Knock Off the Theatrics and Get Down To Business
by Lowell L. Kalapa, Tax Foundation of Hawaii
For the last two months, taxpayers heard time and time again that the “sky is falling, the sky is falling” yet, however, with the passage of the sequester deadline last Friday, we have learned that although the spending cuts went into effect, the impact will be dragged out over the remaining months of the current fiscal year which ends on September 30.
As a result of the across-the-board sequester, federal spending will shrink by $85 billion this year and if nothing is done to alter the current plan, the total reduction in spending will amount to $1.2 trillion over the next ten years. Although anything that is a “trillion” dollars sounds like a heck of a lot of money, this represents only about 2.4% of the federal budget and represents only about one-half of one percent of the Gross Domestic Product (GDP). The cuts are about evenly between defense and non-defense discretionary expenditures. As a result, those areas of the country, like Hawaii, where there is a high concentration of federal employees, both civilian and military, will be the hardest hit under sequestration.
While the President has characterized sequestration as “dumb” because the cuts are imposed “across-the-board” with every affected program imposed with the same percentage of spending reduction, that strategy is a product of the unwillingness to compromise on the part of both parties. What is even more confusing is that no work seems to have been done to prepare for a paring back of federal spending as the assumption was and still may be that an increase in taxes is the appropriate alternative. Since the possibility of increasing the tax burden was always there down to the deadline of sequestration, no one talked seriously about making “appropriate” cuts in spending, setting priorities for federal programs that could be deemed of a health and safety nature. More important, none of the reductions in spending will affect mandatory programs like Social Security, Medicare, and Medicaid which, as noted in an earlier Commentary, comprise the bulk of federal expenditures.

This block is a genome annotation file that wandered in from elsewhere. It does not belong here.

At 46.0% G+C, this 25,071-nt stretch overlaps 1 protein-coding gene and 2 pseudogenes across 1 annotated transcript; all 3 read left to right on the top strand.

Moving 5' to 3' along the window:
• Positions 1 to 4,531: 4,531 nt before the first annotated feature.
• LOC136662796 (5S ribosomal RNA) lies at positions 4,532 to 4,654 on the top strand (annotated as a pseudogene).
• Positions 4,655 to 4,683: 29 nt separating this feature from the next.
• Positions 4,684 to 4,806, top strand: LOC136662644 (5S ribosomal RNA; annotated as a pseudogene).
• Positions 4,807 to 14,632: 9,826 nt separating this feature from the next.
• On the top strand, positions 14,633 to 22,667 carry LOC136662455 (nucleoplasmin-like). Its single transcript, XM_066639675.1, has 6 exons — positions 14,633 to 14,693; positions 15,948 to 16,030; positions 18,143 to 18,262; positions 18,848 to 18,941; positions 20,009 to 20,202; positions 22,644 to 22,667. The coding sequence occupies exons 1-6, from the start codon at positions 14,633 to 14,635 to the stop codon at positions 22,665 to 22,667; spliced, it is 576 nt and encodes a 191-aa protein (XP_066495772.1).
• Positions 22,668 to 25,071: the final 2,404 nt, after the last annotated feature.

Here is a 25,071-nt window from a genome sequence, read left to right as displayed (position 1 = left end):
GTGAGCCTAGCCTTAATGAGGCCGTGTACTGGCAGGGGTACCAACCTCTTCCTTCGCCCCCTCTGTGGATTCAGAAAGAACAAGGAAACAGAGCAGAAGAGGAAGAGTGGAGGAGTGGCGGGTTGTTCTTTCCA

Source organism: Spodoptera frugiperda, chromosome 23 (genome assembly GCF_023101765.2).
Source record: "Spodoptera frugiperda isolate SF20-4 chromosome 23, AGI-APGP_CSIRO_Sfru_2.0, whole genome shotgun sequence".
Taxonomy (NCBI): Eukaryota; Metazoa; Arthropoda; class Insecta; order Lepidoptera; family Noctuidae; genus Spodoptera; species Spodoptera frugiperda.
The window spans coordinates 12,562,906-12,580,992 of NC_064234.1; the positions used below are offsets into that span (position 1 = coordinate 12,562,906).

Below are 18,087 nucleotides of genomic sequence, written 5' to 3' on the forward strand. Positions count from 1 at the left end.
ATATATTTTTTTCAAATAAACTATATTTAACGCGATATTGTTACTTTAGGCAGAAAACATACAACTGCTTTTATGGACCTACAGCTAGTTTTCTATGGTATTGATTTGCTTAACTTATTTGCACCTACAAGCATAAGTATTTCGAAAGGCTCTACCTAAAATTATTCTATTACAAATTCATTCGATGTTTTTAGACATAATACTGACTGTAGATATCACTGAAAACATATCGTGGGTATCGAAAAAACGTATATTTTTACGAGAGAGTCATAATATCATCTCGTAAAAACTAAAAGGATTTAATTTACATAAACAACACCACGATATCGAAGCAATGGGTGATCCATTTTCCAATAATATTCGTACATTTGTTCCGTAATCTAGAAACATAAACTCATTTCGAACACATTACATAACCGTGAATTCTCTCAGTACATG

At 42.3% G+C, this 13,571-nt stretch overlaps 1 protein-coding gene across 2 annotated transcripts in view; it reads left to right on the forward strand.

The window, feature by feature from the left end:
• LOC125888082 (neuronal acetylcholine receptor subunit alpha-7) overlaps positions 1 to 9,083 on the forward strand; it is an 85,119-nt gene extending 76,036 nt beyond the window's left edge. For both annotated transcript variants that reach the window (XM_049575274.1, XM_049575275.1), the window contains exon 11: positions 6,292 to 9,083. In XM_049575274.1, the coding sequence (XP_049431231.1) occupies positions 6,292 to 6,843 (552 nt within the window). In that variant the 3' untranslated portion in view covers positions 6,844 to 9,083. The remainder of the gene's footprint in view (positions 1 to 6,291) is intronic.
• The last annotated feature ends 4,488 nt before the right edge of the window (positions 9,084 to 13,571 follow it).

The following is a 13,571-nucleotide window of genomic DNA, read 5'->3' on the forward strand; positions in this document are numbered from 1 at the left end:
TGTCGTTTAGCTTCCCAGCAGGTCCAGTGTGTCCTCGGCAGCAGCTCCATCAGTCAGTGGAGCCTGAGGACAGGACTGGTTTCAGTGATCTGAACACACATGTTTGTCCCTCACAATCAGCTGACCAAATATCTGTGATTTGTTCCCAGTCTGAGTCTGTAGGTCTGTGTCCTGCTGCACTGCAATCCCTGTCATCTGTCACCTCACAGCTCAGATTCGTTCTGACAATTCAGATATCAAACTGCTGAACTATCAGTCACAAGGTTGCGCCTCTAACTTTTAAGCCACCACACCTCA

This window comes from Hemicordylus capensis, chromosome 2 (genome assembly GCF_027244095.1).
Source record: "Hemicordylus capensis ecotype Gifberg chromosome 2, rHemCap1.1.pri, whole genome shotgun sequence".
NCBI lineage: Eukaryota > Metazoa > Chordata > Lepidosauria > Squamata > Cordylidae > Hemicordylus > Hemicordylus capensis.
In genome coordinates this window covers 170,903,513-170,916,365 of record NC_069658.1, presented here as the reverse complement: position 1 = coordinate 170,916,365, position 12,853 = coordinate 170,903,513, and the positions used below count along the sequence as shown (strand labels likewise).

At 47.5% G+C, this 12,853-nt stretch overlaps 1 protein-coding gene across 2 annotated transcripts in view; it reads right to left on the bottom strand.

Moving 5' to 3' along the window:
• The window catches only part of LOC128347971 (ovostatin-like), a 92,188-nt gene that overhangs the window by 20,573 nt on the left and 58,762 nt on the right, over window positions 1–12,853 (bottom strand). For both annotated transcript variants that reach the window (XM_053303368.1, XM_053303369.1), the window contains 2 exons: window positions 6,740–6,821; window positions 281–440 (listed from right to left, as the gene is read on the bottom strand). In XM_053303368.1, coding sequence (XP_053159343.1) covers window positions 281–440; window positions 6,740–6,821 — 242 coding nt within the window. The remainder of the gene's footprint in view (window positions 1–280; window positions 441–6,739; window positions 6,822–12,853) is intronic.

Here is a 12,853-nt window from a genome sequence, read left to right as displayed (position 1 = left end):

For nearly 30 years prior to 2008, these mandatory spending programs represented about 10% of Gross Domestic Product (GDP). Then they took a leap in 2009 rising to 15% of GDP, but fell back to their current level of 13.1 % of GDP. However, if no reductions are adopted, spending on these “mandatory” programs is expected to rise to more than 14% of GDP by the year 2023. Only in the last few days has the President announced that he is willing to look at some of these programs and begin to pare back on the amount spent on these programs. While cutting spending on these three mandatory programs was a strategy used to drive a wedge into the efforts to stop sequestration and garner support for tax increases, it has become increasingly apparent to all taxpayers that something needs to be done if the United States is to avoid the fiscal disasters encountered during the past year in Europe.
While many bemoan and will continue to decry the reduction in federal expenditures and concerted efforts to bring down the outstanding debt of more than $16 trillion, the real question is when were elected officials going to get around to reducing the imbalance between what the federal government was taking in as revenues and what it was spending out the door? Although it seemed that taxpayers were able to get more and more services and programs over the past 20 or 30 years, what they did not know is that much of the money used to expand the federal government, including financing the conflicts in the Middle East, was being paid for with borrowed money. The long and short of it was that Americans were enjoying the “good life” on borrowed funds much like a family that runs up debt on the credit cards only to find out that they owe more than they can reasonably afford to pay back to their creditors.
The same can be said of state and local governments in Hawaii where lawmakers were forced to cut spending and raise taxes and fees at the height of the recent economic downturn and they are now back at the trough looking for more money to “restore” state and county government to its inflated size prior to the economic downturn. The continual whine heard at the legislature brought to the table by department heads is that they “lost” X number of positions so they are short staffed and they need this fee or tax to help restore the personnel that were lost in the last downturn.
Instead of taking the opportunity to right-size government, state and local officials also want to just “kick the can down the road” and avoid reducing government spending.
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